Doctor Who Series 11, Episode 4: Arachnids in the UK review.

WARNING: MILD SPOILERS AHEAD

The ‘Freak of the Week’ is a concept you see in almost every TV show. The premise is a simple one: a new enemy and an isolated plot-line arises to confront our heroes for a single episode. Its equal parts necessary filler and the sad result of having to write a multitude of story-lines for serialised television week to week. Doctor Who is a series with 50 years worth of Freak of the Week story-lines and, sadly, Arachnids in the UK is another one to add to the pile. It’s not exactly a bad time, though.

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The Doctor, Ryan, Graham and guest star Tanya Fear as Dr Jade McIntyre, on the hunt for the mysterious spiders. Image owned by the BBC, source: https://www.bbc.co.uk/programmes/p06pmvd6/p06pmv3f

Arachnids in the UK starts with the Doctor returning Team TARDIS back home. As the group try to get settled into their old lives once more, the Team uncover a conspiracy in Sheffield, linking plastic waste, a rich hotel and an army of larger than life spiders hunting for food. The Doctor dives straight into this web of mystery and seeks to uncover what is going on and stop the spiders from causing havoc.

Arachnids in the UK is decent. It’s a distinctly average episode with a generic plot. The main ‘mystery’ of pollution linking to animal mutation has been done thousands of times before in horror and this episode doesn’t really add anything else to the mix to improve it to any real note of merit. The set design and music are working overtime for the overdone story and the effects, that were actually surprisingly good for Doctor Who, don’t make up for the standard horrible businessman villain. Chris Noth is clearly enjoying the role of presidential candidate Jackson, but his character is sadly overly generic and done before. The character stands as a clear commentary on Trump and America on the whole, with Yaz even mentioning the current President by name, and yet the parody abandons all subtlety and pretence to whack us round the head with a message about violence, pollution and politics that feels overdone even for Doctor Who. Then again, Doctor Who is a children’s show, and this kind of moral absolutism is sometimes something you have to dip into with content like this, so that in itself, is really up to viewer discretion.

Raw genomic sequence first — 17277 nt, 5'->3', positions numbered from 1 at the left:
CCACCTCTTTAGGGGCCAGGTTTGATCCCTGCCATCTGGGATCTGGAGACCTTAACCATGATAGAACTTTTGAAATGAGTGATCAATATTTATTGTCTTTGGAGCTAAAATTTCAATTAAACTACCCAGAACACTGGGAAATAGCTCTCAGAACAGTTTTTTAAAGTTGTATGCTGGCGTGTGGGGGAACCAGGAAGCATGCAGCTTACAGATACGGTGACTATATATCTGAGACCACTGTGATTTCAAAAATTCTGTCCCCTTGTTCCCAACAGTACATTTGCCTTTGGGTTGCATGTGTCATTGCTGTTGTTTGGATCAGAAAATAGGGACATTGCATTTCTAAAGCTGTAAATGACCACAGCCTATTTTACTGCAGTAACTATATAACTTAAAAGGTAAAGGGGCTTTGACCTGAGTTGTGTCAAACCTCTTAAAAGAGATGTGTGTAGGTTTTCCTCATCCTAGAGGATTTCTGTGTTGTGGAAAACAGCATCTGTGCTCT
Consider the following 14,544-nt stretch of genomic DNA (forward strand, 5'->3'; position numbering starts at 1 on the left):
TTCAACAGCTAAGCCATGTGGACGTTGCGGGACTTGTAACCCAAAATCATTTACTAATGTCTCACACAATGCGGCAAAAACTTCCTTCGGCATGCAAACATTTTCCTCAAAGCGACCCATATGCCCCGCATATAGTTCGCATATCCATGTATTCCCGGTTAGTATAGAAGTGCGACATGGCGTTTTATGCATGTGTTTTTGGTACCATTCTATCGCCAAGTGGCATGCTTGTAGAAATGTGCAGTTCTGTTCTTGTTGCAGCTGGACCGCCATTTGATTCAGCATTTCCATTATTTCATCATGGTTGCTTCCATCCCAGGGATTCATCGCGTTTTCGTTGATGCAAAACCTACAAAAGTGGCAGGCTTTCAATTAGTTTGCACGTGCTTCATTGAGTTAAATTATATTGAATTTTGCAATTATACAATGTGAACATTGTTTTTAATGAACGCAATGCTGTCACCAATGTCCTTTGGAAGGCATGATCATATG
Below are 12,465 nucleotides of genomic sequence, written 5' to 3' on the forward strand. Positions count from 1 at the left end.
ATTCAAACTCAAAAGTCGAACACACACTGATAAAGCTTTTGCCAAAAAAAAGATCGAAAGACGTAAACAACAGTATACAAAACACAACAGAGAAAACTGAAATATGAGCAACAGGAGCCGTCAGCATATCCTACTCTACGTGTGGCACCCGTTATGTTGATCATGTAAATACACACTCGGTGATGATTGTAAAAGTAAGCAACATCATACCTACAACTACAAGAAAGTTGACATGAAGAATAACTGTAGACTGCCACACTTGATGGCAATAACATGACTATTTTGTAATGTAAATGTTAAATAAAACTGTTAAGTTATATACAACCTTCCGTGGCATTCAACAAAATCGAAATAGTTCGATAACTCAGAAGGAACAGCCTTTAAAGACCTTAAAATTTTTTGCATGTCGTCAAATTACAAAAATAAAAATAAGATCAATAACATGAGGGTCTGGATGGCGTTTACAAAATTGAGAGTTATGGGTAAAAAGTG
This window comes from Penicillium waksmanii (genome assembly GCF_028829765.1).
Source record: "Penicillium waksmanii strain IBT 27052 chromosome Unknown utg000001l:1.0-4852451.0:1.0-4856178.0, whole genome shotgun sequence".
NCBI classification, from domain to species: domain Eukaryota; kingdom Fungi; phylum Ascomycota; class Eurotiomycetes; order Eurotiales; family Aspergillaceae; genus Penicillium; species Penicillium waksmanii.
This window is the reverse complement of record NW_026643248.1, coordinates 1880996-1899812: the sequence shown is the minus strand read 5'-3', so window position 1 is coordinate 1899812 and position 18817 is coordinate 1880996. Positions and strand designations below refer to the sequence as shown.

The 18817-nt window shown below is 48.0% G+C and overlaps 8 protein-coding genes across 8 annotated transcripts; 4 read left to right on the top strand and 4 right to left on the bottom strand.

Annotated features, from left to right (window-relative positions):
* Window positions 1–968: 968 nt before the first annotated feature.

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Team TARDIS visiting the Khan flat. Image owned by the BBC, source: https://www.bbc.co.uk/programmes/p06pmvd6/p06pmv3f

Arachnids in the UK might not be anything special, but its mediocrity doesn’t mean its terrible. Episodes like this, no matter how they are evaluated critically, are sometimes necessary in long-running TV shows and help give characters a space to breathe and develop. Its in this way that Arachnids in the UK really works.

This episode, Yaz and Graham get more of the spotlight and Gill and Walsh really do well with their parts. Whilst Graham has a few moments to wrestle with the loss of his wife and the despair of grief, Yaz has to settle back in a life with her family, something she clearly doesn’t enjoy. Ravin J Gantra, Shobna Gulati and Bhavnisha Parmar give the Khan family solid grounding in the episode and, whilst making the characters likeable, the actors show each member’s quirks and attitudes in a way that shows why Yaz has little patience for them. Even Ryan is shown to have developed since the first episode of the series, expressing concern for Graham going back home alone when before there was only disdain. These moments really play up how likeable Team TARDIS is and a nice place to monitor their development before they commit to travelling with the Doctor full-time.

Another strength of the episode is its commitment to, if not horror, darker themes that previous Who began to abandon entirely. The spiders themselves are scary enough for what they are (I bet a true arachnophobic will be more effected than myself) and the conclusion of the episode is noticeably grim: ending not with a triumphant victory but with a melancholic display of human cruelty that puts the events of the episode into perspective.

Apart from that, the episode has a few loose ends as far as plot-threads are concerned: the trapped spiders (the ones in the room, the one in the flat at the beginning and has everyone forgotten one was in Graham’s loft?), and a confusing solution (shooting spiders is cruel but starvation is somehow a ‘humane’ and ‘dignified’ death? Alright…), but overall, Arachnids in the UK is a decent watch, if at least for the character interaction, and keeps the momentum going for another week to our next exciting adventure.

Arachnids in the UK: 3/5

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In other news, Bradley Walsh is still amazing as always. Image owned by the BBC, source: https://www.bbc.co.uk/programmes/p06pmvd6/p06pmv3f

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